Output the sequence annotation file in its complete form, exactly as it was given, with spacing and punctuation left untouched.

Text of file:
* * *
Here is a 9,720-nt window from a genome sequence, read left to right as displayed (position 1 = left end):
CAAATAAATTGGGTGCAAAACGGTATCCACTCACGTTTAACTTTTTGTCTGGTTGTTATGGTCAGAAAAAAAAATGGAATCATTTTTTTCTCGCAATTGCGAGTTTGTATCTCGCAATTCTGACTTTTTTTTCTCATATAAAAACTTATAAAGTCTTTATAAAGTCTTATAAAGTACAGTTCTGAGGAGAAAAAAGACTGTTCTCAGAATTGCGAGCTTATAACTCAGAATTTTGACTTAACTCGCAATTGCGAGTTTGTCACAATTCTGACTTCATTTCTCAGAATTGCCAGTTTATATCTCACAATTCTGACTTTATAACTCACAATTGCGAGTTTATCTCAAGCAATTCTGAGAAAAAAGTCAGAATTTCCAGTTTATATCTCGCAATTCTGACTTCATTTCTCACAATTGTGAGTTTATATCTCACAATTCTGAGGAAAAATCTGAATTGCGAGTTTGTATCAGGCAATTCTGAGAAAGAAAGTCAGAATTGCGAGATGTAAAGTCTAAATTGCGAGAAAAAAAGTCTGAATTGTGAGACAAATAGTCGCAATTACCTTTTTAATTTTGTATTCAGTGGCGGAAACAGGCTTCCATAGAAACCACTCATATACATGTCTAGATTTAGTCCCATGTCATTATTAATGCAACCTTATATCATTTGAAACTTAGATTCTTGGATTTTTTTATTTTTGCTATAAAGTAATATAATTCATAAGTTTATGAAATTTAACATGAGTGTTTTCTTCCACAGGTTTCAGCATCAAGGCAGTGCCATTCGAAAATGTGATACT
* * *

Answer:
Here is a 9,720-nt window from a genome sequence, read left to right as displayed (position 1 = left end):
CAAATAAATTGGGTGCAAAACGGTATCCACTCACGTTTAACTTTTTGTCTGGTTGTTATGGTCAGAAAAAAAAATGGAATCATTTTTTTCTCGCAATTGCGAGTTTGTATCTCGCAATTCTGACTTTTTTTTCTCATATAAAAACTTATAAAGTCTTTATAAAGTCTTATAAAGTACAGTTCTGAGGAGAAAAAAGACTGTTCTCAGAATTGCGAGCTTATAACTCAGAATTTTGACTTAACTCGCAATTGCGAGTTTGTCACAATTCTGACTTCATTTCTCAGAATTGCCAGTTTATATCTCACAATTCTGACTTTATAACTCACAATTGCGAGTTTATCTCAAGCAATTCTGAGAAAAAAGTCAGAATTTCCAGTTTATATCTCGCAATTCTGACTTCATTTCTCACAATTGTGAGTTTATATCTCACAATTCTGAGGAAAAATCTGAATTGCGAGTTTGTATCAGGCAATTCTGAGAAAGAAAGTCAGAATTGCGAGATGTAAAGTCTAAATTGCGAGAAAAAAAGTCTGAATTGTGAGACAAATAGTCGCAATTACCTTTTTAATTTTGTATTCAGTGGCGGAAACAGGCTTCCATAGAAACCACTCATATACATGTCTAGATTTAGTCCCATGTCATTATTAATGCAACCTTATATCATTTGAAACTTAGATTCTTGGATTTTTTTATTTTTGCTATAAAGTAATATAATTCATAAGTTTATGAAATTTAACATGAGTGTTTTCTTCCACAGGTTTCAGCATCAAGGCAGTGCCATTCGAAAATGTGATACT